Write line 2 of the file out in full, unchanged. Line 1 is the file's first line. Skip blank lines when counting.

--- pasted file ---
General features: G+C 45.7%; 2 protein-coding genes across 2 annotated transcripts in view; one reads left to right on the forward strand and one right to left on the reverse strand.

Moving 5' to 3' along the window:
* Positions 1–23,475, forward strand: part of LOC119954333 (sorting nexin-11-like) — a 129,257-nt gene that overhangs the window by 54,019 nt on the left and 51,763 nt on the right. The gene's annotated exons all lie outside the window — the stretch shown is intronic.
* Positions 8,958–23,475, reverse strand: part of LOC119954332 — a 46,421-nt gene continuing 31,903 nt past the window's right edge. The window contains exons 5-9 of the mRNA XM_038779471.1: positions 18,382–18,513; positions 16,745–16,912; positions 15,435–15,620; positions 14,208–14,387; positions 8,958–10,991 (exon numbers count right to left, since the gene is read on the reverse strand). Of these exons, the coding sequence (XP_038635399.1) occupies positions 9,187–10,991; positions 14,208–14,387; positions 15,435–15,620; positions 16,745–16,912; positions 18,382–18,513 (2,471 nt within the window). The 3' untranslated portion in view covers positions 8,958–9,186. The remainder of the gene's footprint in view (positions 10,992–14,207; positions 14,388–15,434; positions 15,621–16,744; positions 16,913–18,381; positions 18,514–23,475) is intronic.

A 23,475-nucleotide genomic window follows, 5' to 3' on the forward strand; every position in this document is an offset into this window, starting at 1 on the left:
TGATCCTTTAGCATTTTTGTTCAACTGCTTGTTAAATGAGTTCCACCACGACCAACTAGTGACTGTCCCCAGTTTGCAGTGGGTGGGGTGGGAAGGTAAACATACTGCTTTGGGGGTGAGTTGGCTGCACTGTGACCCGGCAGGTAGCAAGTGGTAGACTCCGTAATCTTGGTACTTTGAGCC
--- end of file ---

Moving 5' to 3' along the window: